I am alone here in the bed my parents slept in together before my father passed. My mother and the rest of my family are asleep. The sun rises over the lake my mother lives on and the sky is pink-orange behind the scant red-orange fall leaves that haven’t yet fallen off the trees. The limbs of the sugar maple right outside Mom’s bedroom window are mostly bare. Winter is coming, just as my mother is in this wintertime of her own life.
Every moment right now feels precious, every last breath that escapes my mother’s lips is one breath we still have her. I am cherishing these moments to hold her in my arms, thinking of what Jeff Foster says—”Right now, we stand on sacred and holy ground, for that which will be lost has not yet been lost, and realizing this is the key to unspeakable joy.” Why do we not always rest in the unspeakable joy of what we have not yet lost? Why do we waste one ounce of energy on worry and planning and trying to keep that which we have not yet lost? Why aren’t we singing glorious Hallelujahs every single moment for that which we still have with us?
There is laughter here too, between the worlds. At 3 a.m. Mom smacked me awake to ask, “Is it morning enough yet? I have work to get done.” I was so startled in my mid-sleep dream time! She made me get up, turn on the light and make a “To Do” list. “Walk all the way around campus. Make an appointment with the eye doctor. Call Lanie.” She wanted to know why the little blond German boy was looking at her strangely and why there were three little Russian boys waiting for her. Of course, it makes sense that heaven would be an international place and that children would be the ones hosting my mother as she arrives.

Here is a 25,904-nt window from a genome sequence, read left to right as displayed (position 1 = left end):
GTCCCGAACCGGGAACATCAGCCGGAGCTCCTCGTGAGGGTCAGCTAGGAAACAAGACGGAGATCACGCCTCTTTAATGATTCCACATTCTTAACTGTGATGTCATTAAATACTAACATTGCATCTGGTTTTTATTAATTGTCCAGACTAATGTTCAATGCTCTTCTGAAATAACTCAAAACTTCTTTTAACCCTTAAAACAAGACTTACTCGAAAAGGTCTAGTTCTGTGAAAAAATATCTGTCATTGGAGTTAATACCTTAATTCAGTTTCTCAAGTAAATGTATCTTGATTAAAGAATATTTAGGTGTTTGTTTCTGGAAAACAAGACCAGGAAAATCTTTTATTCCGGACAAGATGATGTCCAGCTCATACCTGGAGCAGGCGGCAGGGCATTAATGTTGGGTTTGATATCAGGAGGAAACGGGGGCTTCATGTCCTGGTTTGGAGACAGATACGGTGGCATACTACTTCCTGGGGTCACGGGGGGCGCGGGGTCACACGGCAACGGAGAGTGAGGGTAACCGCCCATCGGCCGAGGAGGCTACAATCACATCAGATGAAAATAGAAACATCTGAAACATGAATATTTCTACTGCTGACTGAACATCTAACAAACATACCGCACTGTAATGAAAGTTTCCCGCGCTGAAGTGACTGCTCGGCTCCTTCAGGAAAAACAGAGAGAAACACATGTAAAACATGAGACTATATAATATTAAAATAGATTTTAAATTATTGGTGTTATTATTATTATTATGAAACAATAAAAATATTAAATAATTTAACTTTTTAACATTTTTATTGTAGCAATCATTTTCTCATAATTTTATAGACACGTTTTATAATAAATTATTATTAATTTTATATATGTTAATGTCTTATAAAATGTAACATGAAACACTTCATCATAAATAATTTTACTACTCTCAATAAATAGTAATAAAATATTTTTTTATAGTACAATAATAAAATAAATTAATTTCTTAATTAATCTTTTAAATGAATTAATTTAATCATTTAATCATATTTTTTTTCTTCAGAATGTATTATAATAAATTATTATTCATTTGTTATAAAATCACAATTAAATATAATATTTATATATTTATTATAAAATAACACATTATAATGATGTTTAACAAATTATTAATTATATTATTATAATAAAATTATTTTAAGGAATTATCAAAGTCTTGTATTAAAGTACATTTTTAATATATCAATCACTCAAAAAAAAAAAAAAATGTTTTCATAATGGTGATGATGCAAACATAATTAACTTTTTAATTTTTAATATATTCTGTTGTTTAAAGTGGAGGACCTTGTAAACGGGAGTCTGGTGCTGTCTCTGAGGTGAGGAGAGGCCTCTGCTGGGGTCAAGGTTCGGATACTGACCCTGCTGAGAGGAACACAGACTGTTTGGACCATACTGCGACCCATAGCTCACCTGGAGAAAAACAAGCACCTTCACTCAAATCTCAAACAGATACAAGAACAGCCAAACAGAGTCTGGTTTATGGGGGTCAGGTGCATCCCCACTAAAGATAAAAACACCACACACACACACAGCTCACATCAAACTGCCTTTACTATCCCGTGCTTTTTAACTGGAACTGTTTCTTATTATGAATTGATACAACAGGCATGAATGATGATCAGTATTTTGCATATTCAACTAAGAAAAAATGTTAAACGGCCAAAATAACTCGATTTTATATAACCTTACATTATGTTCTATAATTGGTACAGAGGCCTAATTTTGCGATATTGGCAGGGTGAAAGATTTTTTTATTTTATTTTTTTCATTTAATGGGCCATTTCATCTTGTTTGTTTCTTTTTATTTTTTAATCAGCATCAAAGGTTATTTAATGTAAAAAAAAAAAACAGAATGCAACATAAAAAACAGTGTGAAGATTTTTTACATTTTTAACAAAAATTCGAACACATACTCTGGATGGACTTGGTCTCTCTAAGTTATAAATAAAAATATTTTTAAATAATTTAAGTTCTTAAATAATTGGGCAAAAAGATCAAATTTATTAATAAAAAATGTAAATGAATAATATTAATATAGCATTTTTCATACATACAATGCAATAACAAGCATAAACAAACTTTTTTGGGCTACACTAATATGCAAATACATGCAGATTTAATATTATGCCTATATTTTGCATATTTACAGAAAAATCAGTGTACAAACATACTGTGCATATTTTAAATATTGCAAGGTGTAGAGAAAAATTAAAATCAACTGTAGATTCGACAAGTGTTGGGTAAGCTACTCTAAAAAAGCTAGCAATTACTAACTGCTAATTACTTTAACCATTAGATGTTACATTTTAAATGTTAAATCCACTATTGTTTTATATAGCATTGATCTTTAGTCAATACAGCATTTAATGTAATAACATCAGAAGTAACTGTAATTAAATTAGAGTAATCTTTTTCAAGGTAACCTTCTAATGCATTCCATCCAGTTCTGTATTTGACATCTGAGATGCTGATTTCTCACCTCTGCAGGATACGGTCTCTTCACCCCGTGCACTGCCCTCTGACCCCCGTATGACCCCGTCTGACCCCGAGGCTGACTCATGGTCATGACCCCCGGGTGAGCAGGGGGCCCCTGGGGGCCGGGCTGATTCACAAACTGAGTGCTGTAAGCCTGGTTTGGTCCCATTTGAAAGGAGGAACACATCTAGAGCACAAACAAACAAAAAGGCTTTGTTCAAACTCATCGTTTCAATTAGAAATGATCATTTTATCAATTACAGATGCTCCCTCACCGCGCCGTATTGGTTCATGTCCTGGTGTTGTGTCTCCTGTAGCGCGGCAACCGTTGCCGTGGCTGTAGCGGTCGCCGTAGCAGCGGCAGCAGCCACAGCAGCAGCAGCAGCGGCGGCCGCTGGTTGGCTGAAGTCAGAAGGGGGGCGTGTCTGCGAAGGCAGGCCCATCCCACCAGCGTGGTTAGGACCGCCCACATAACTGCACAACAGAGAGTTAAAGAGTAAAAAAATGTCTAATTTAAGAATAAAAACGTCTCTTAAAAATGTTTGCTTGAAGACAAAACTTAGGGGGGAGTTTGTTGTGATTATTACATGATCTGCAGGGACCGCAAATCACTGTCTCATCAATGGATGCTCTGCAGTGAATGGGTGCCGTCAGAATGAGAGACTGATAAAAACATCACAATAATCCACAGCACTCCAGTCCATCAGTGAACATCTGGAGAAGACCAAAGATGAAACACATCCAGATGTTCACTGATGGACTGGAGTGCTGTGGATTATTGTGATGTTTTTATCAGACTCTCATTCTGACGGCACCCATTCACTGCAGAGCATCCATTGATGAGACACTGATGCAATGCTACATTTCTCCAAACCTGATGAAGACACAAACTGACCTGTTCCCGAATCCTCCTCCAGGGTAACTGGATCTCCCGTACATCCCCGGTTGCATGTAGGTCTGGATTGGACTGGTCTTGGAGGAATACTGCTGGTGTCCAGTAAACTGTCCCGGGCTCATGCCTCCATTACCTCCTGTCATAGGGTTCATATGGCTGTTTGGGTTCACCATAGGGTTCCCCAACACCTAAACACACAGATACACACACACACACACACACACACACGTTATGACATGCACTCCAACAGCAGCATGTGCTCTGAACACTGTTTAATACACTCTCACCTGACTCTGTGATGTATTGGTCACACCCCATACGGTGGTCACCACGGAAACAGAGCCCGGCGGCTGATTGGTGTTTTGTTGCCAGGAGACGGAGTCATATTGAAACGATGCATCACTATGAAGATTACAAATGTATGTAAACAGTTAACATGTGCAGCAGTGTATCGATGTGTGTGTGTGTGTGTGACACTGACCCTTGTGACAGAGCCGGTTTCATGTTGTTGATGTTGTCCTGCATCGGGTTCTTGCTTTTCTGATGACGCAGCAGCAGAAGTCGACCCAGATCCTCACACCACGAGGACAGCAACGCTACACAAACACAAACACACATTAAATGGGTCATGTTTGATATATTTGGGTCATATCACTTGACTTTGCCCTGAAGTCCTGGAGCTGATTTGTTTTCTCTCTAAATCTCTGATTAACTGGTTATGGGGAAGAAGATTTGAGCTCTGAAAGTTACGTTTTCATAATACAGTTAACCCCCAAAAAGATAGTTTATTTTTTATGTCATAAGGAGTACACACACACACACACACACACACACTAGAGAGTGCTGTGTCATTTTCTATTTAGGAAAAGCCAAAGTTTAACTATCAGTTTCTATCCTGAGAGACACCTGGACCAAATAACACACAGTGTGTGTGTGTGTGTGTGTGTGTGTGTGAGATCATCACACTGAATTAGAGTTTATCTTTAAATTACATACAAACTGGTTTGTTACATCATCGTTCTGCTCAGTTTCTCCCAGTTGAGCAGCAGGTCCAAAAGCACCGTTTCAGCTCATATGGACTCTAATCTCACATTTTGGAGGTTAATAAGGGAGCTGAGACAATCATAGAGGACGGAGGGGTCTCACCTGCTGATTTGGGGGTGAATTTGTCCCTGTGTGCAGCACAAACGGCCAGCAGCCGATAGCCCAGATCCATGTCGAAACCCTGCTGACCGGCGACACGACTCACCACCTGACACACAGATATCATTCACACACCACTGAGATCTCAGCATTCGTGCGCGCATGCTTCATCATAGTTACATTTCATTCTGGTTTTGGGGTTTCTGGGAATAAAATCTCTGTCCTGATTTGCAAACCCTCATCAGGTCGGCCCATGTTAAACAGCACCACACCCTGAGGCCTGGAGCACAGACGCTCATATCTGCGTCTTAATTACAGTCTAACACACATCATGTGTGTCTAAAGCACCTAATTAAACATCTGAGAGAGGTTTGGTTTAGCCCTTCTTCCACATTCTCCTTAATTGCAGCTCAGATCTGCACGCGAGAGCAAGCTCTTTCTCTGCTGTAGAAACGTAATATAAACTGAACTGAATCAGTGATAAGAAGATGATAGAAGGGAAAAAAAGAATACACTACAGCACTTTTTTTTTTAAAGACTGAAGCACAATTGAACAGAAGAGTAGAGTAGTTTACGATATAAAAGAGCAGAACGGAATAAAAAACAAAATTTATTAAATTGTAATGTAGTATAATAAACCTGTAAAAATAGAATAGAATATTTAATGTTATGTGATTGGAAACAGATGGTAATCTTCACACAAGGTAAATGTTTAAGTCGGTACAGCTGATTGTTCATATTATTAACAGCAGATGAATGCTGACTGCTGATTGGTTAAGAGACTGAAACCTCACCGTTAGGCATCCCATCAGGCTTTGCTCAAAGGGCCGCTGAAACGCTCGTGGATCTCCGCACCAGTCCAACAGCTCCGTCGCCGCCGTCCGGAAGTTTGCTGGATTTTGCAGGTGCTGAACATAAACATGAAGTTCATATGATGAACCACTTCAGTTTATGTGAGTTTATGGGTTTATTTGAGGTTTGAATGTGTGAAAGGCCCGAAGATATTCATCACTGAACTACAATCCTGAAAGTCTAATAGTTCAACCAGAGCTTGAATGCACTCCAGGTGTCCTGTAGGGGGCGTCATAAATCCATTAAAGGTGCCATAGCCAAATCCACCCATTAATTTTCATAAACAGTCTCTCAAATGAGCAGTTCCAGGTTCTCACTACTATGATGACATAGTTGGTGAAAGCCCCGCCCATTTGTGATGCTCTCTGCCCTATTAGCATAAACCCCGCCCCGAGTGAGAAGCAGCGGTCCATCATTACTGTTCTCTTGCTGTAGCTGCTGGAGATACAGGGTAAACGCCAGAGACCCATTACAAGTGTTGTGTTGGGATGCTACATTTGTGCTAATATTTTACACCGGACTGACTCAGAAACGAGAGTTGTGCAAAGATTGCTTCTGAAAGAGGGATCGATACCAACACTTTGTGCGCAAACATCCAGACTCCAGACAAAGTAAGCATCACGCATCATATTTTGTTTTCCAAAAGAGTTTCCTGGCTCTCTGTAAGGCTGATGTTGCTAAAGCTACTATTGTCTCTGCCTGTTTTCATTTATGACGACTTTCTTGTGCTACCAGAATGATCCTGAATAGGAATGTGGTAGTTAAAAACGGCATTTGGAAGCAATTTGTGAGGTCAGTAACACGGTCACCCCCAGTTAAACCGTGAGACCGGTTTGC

Just now, Mom said, “I should get my shoes on. Where are we going? I have to pack my suitcase. It’s a beautiful place. I hear a voice. It’s really bright here in the sky. I think it’s John of God’s labyrinth.” When I cried some more, she once again asked me if I needed an allergy pill.
I am holding these quiet moments alone with my dear mother so tenderly. I can’t remember ever having had time with her like this. My mother is a busy woman who never slows down, a woman who always needed to control life and perseverate about details. Her days were always full of activity—fun, playful, celebratory activities—but busyness nonetheless. I don’t think my mother has been silent in my presence since I was a breastfeeding baby. She never just let me hold her in my arms without words. There was always so much beauty unspoken in between the words, but it was hard to access that unspoken ineffable numinous space that lives between a mother and her first born—until now.
I feel just a twinge of guilt at how much easier it feels to love her all the way in this space of sacred, between-the-worlds silence. There are no barriers to the waterfall of my love for her washing all the way over us both, without the need for mind talk or planning or activity. I don’t think that my mother has ever been able to receive my love the way she is now. It pains me to think she could possibly have ever doubted how much she is cherished.
At 5 a.m., she woke me up crying. I asked if she was in pain, and she shook her head. Without opening her eyes, tears streaming down her face, she said, “I hope they don’t forget me here.” I told her that was impossible, that we are goners for her—full as we are of joyful memories.
We have all given her permission to go. She knows we will be OK without her. We’ve got each other, and we can do hard things with great love.
My daughter just woke up and crawled in bed with me. My mother stirred just enough to let my little girl slip into her arms. And so . . . we rest. And wait.
We will never, ever forget you, dear Mama.